Practitioners should also make an effort to make the illness-related experiences less significant in the child’s life. The drawings and narratives reported here show the deep need of the children to have an area where they can feel safe and secure. Those areas should be provided and respected. The same goes for time and schedules. Every effort should be made to delineate clearly what times of the day are for therapy and diagnostics and when the children get to have their own personal time.
Despite the importance of its findings, the current study is subject to a number of limitations.
First, as with other phenomenological studies, the narratives reported here are subjective and, therefore, not generalizable. Furthermore, the original sample from whom the narratives were taken and used in this study was self-selected. While this study reported on narratives collected from multiple sites, the sample remains limited to Italy. Given the fact that culture influences perception and sense-making of illness and disease, and considering that clinical realities are also culturally constructed (Kleinman, Eisenberg, & Good, 2006), the findings reported here cannot be generalized to different cultural settings.
Second, concerning the primary study (Bianchi di Castelbianco et al., 2017), we do not know if, and how many, children refused to take part in the proposed tasks, or whether the local mediator chose to exclude some children, and if so, why this was the case.
Further, given the exploratory nature of the study, and due to privacy issues, we did not consult the medical data associated with each child’s narrative. This consequently, led us to overlook one of the key components of IPA research, the idiographic details relating to the patient’s medical history.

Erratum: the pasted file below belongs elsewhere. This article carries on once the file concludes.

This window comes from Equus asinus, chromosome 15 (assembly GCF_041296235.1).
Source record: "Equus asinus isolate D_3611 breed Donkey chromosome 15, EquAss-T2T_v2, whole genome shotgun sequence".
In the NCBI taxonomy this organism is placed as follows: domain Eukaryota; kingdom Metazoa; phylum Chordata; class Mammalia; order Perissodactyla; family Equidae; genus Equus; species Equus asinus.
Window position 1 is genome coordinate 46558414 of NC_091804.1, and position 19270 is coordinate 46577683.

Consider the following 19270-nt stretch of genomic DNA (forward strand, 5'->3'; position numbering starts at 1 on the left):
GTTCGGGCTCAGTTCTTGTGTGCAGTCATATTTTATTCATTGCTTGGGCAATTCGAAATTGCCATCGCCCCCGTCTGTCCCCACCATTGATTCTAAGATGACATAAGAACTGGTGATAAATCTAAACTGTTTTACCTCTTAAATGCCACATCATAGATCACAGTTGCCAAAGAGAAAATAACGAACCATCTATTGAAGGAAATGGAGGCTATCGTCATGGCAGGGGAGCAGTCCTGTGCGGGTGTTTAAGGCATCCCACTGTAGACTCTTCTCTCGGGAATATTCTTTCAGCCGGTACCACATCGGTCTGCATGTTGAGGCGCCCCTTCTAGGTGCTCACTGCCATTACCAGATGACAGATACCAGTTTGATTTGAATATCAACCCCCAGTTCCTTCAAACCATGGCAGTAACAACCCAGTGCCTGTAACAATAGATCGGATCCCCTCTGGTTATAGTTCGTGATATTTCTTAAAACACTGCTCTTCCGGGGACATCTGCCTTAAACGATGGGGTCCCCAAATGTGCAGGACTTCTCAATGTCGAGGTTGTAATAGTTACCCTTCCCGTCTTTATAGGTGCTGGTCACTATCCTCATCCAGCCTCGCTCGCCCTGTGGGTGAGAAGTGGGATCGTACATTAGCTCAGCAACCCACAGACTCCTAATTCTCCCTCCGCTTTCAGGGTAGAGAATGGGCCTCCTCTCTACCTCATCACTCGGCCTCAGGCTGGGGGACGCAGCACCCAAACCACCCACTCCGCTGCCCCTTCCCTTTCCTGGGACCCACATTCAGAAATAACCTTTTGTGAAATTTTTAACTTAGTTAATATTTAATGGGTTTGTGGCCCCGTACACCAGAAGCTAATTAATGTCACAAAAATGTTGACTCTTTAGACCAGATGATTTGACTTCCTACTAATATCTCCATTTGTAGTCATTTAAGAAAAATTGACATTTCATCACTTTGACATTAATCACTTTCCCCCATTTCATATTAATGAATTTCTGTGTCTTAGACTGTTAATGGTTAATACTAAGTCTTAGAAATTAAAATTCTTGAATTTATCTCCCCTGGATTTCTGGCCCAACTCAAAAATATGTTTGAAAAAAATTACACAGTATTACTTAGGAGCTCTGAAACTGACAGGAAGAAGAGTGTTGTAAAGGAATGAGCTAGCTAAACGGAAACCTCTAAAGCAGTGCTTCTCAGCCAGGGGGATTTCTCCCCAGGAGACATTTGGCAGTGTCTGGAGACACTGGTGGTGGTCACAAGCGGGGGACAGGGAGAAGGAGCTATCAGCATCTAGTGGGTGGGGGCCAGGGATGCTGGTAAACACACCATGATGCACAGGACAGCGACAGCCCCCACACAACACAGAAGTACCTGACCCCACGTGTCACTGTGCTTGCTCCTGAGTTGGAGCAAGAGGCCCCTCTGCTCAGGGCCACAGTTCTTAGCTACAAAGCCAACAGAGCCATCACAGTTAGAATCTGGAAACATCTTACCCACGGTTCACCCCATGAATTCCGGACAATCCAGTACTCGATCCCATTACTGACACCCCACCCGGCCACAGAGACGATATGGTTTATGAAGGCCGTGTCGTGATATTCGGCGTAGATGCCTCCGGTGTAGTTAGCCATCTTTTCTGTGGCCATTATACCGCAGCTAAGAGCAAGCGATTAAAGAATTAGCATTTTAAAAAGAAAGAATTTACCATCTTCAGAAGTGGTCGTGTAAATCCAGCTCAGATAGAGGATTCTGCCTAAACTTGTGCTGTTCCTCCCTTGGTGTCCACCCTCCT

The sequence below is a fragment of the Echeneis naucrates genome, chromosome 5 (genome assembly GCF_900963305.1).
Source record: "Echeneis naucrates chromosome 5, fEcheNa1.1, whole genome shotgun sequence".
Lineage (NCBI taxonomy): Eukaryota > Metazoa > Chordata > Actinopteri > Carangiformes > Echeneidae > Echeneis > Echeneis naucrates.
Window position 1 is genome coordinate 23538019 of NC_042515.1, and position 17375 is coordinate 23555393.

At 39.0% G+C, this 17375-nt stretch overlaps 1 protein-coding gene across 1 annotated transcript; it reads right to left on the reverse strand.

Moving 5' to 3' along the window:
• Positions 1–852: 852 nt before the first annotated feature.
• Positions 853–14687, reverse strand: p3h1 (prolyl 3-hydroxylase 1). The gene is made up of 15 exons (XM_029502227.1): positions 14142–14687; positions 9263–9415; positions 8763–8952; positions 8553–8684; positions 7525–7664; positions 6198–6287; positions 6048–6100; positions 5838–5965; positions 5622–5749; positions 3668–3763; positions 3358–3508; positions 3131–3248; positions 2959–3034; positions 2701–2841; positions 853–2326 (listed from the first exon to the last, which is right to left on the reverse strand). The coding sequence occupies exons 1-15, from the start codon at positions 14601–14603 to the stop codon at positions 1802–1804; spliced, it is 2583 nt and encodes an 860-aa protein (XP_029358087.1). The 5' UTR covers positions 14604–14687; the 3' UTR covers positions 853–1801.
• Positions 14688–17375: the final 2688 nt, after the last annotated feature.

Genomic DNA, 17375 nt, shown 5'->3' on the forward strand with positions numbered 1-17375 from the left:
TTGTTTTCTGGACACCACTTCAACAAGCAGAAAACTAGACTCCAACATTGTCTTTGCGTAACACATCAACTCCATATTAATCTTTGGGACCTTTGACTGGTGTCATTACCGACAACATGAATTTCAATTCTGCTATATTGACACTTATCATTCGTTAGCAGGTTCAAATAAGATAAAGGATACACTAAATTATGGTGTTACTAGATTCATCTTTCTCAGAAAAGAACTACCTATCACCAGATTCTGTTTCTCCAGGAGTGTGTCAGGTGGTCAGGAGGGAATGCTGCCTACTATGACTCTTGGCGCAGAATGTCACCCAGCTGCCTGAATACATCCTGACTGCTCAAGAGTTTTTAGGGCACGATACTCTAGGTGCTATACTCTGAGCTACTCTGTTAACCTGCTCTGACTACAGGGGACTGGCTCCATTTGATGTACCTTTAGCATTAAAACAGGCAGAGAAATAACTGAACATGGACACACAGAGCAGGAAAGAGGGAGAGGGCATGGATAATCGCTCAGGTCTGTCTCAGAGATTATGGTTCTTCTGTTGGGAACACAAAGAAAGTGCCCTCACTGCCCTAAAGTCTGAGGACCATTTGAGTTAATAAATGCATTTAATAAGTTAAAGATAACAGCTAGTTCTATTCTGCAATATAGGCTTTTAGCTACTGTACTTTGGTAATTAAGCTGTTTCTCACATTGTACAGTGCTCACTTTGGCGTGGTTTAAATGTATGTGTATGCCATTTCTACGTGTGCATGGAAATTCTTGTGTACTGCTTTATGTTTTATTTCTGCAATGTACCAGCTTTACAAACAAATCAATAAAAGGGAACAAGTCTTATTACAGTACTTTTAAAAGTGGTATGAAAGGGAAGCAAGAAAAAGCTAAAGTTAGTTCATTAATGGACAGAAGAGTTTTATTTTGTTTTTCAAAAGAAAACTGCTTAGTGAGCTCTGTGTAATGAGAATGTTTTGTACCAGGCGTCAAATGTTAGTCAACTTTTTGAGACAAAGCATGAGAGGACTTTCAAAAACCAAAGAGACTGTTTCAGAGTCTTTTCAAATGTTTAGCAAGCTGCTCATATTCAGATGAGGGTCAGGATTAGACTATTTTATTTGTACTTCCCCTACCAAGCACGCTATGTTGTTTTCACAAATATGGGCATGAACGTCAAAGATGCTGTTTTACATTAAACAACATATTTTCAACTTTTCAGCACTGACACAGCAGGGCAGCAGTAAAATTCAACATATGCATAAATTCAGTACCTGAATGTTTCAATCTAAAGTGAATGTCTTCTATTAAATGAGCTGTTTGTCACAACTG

Despite these limitations, this study provides meaningful insights into children’s hospital experiences. It also shows how children’s voices can be heard through the use of age-tailored narrative tools such as writings and drawings. The narratives reported here provide several suggestions for educators and medical practitioners who may wish to improve their work by understanding and listening to children in a hospital setting.
The findings of the current study have opened up several areas that could be addressed in the future.
Future research would expand on our knowledge of how play and social connectedness support children’s abilities to cope with adversity during illness. While the current study adds to our understanding of the development, and environmental conditions that children perceive as helpful, further longitudinal research could investigate how patients’ narratives and pictorial representations change over the period of hospitalization, and cross-sectional studies could address the question of how children’s perceptions change across different age cohorts and cultural contexts. The ratio between illness-related objects and representations of healthy elements in pictorial representations could reflect the way that children with medical conditions perceive their sense of agency, and their coping strategies from a psychological standpoint, could be further investigated in a multimethod design where children’s drawings are connected to objective measurements of their anxiety and coping capabilities.
Finally, if future studies could associate individual medical data and children’s narrative of their illness, a better understanding of the interlink between the medical history, the child perception of the illness and the effect of the local culture could emerge.
Thanks to the use of narrative modes of thought, this study shows how children were able to connect with a psychological reality that would otherwise have remained internalized because it was not possible to share it with anybody. Children represent themselves and their condition in a broad variety of ways, which is difficult to code and array using a single model. The use of IPA enabled us to organize these narratives and provide an overview, not only of the most manifest aspects but also of some of the more profound emotional and psychological aspects of their narratives.